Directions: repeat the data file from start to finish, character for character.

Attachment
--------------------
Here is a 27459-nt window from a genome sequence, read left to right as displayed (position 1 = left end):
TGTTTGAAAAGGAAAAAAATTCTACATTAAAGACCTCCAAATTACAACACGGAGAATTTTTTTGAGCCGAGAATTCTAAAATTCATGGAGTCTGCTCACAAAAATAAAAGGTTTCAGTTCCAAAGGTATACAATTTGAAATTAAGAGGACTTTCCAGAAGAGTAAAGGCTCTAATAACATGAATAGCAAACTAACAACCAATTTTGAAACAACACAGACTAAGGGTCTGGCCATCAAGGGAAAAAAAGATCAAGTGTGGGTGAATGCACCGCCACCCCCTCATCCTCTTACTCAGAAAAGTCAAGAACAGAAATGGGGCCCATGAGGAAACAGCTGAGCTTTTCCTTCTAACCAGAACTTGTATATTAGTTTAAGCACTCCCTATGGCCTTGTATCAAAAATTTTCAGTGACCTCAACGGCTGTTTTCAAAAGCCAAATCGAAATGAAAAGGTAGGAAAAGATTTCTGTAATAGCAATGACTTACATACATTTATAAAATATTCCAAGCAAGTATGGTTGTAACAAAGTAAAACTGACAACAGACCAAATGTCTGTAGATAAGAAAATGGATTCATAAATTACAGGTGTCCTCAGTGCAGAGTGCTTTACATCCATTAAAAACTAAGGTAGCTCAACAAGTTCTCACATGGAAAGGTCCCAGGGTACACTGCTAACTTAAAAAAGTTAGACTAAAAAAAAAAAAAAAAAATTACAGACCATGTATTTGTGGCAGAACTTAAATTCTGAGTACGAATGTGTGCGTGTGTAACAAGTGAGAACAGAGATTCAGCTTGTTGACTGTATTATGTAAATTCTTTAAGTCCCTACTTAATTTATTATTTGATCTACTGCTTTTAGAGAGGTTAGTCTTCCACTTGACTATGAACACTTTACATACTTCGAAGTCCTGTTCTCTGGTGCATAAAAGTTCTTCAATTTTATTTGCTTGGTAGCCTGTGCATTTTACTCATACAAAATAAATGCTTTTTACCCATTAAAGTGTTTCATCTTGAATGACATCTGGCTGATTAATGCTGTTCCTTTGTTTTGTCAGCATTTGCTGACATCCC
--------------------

Here is a 27459-nt window from a genome sequence, read left to right as displayed (position 1 = left end):
TGTTTGAAAAGGAAAAAAATTCTACATTAAAGACCTCCAAATTACAACACGGAGAATTTTTTTGAGCCGAGAATTCTAAAATTCATGGAGTCTGCTCACAAAAATAAAAGGTTTCAGTTCCAAAGGTATACAATTTGAAATTAAGAGGACTTTCCAGAAGAGTAAAGGCTCTAATAACATGAATAGCAAACTAACAACCAATTTTGAAACAACACAGACTAAGGGTCTGGCCATCAAGGGAAAAAAAGATCAAGTGTGGGTGAATGCACCGCCACCCCCTCATCCTCTTACTCAGAAAAGTCAAGAACAGAAATGGGGCCCATGAGGAAACAGCTGAGCTTTTCCTTCTAACCAGAACTTGTATATTAGTTTAAGCACTCCCTATGGCCTTGTATCAAAAATTTTCAGTGACCTCAACGGCTGTTTTCAAAAGCCAAATCGAAATGAAAAGGTAGGAAAAGATTTCTGTAATAGCAATGACTTACATACATTTATAAAATATTCCAAGCAAGTATGGTTGTAACAAAGTAAAACTGACAACAGACCAAATGTCTGTAGATAAGAAAATGGATTCATAAATTACAGGTGTCCTCAGTGCAGAGTGCTTTACATCCATTAAAAACTAAGGTAGCTCAACAAGTTCTCACATGGAAAGGTCCCAGGGTACACTGCTAACTTAAAAAAGTTAGACTAAAAAAAAAAAAAAAAAATTACAGACCATGTATTTGTGGCAGAACTTAAATTCTGAGTACGAATGTGTGCGTGTGTAACAAGTGAGAACAGAGATTCAGCTTGTTGACTGTATTATGTAAATTCTTTAAGTCCCTACTTAATTTATTATTTGATCTACTGCTTTTAGAGAGGTTAGTCTTCCACTTGACTATGAACACTTTACATACTTCGAAGTCCTGTTCTCTGGTGCATAAAAGTTCTTCAATTTTATTTGCTTGGTAGCCTGTGCATTTTACTCATACAAAATAAATGCTTTTTACCCATTAAAGTGTTTCATCTTGAATGACATCTGGCTGATTAATGCTGTTCCTTTGTTTTGTCAGCATTTGCTGACATCCC